Commercial landlord and tenant: remedial work to a property during a lease

In a fix?

18 March 2015

Chris Sullivan explains the options open to landlords when they want a tenant to undertake remedial work to a property during their lease

Many scheduled lease expiries or break events in 2015 will relate to leases agreed during 2008-12. Such leases contain favourable tenant terms such as Schedules of Condition, diluted covenants, service charge caps, frequent breaks, low rent and high rent-free periods. Inevitably, little may have been spent on maintenance.

The market is now swinging back in favour of the landlord. Terms have softened, particularly in the past six months, and landlords are keen to improve their returns. With aggressive forfeiture cases, interim claims and contested lease renewals on the rise, surveyors are busy dealing with a growing caseload of disputes.

In my experience, the contract is almost always in breach somewhere; the question is whether the conditions are favourable for enforcement.

There are a few clear reasons why tenants fail to comply with their terms. First, they focus expenditure on maximising business returns and not on maintaining a property they do not own. Second, they will often believe they have to undertake limited maintenance because they have a Schedule of Condition. This is a major catalyst for disputes. They are of very limited benefit for leases of more than a few years.

Third, a number of major tenants develop long-term exit strategies on surplus property relying on running a building down so much that substantial works or redevelopment is inevitable. They then seek the protection of Section 18(1) of the Landlord and Tenant Act 1985. From a landlord's perspective, there will clearly be concerns about a building's condition,especially if it will hinder a sale or detracts from letting other space in the same development. Investment value is all important and if a lender's valuation reports negatively, this can affect borrowing terms and increase costs.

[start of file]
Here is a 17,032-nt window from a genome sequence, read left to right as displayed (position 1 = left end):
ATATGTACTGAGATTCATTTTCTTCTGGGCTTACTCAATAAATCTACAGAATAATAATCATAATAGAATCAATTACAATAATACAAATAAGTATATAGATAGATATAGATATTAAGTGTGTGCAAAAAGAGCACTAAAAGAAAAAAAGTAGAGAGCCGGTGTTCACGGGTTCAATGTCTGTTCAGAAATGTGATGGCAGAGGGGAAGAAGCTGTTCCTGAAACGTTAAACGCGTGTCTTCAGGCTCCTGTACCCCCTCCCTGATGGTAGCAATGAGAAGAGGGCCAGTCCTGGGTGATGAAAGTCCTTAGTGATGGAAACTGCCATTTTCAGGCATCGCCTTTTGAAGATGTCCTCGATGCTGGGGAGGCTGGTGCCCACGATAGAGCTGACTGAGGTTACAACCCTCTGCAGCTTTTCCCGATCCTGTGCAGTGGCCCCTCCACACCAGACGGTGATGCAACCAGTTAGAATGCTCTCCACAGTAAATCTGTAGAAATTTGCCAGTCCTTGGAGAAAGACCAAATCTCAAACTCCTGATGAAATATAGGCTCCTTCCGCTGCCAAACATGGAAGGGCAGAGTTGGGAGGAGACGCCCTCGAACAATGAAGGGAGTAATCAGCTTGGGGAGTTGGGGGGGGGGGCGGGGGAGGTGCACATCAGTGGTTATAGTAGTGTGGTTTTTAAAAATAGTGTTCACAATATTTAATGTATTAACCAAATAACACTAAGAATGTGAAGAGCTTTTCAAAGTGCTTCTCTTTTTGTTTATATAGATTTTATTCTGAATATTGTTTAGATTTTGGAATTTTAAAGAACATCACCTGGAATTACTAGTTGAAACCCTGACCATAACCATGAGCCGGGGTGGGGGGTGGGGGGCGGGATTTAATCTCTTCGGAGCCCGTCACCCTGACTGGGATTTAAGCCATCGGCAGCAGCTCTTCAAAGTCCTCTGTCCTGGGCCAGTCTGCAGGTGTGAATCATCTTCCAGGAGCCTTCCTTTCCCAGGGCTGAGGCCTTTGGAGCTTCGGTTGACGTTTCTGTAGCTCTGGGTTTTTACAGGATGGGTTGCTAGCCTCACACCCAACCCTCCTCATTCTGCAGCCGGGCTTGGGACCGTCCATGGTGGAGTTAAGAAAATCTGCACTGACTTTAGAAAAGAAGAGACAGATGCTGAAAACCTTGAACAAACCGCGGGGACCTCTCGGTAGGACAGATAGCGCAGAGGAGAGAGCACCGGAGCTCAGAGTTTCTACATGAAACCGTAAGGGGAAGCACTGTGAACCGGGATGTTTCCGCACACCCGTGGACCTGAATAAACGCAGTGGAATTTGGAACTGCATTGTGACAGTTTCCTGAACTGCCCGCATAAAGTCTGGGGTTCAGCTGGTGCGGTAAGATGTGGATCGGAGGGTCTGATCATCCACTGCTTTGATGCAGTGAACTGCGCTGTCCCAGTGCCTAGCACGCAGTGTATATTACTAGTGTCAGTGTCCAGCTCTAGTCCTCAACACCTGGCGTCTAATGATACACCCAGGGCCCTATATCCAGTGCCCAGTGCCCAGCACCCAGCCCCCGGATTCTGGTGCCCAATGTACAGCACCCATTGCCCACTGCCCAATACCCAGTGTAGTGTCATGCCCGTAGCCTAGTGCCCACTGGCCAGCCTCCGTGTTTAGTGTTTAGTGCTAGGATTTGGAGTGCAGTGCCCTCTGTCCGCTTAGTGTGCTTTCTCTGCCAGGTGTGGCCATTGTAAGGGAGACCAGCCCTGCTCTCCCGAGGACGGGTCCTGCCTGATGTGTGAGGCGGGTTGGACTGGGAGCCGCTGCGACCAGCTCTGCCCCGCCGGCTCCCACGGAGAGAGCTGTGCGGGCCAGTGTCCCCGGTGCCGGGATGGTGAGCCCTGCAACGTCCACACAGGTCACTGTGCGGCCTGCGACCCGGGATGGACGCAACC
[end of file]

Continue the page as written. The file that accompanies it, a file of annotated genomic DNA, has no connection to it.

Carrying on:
It is inevitable that interim claims will continue to rise, particularly against the backdrop of tightening controls over energy use in buildings. The latest government consultation on proposed energy efficiency regulations under the Energy Act 2011 for the non-domestic private rented sector strongly indicated that it will be illegal to continue to let commercial property with an Energy Performance Certificate grade F or G from 2023. Unless leases are redrafted, landlords will be left with little choice but to implement aggressive interim claims.


While there are clearly other enforceable covenants, relating to redecoration or alterations, the key ones are:


The tenant will generally be obliged to put and keep the property in good and substantial repair. To establish whether disrepair exists, it is necessary to undertake a series of tests. Dowding & Reynolds' The modern law and practice 5th edition outlines a comprehensive and widely adopted checklist:

  • what is the physical subject matter of the covenant?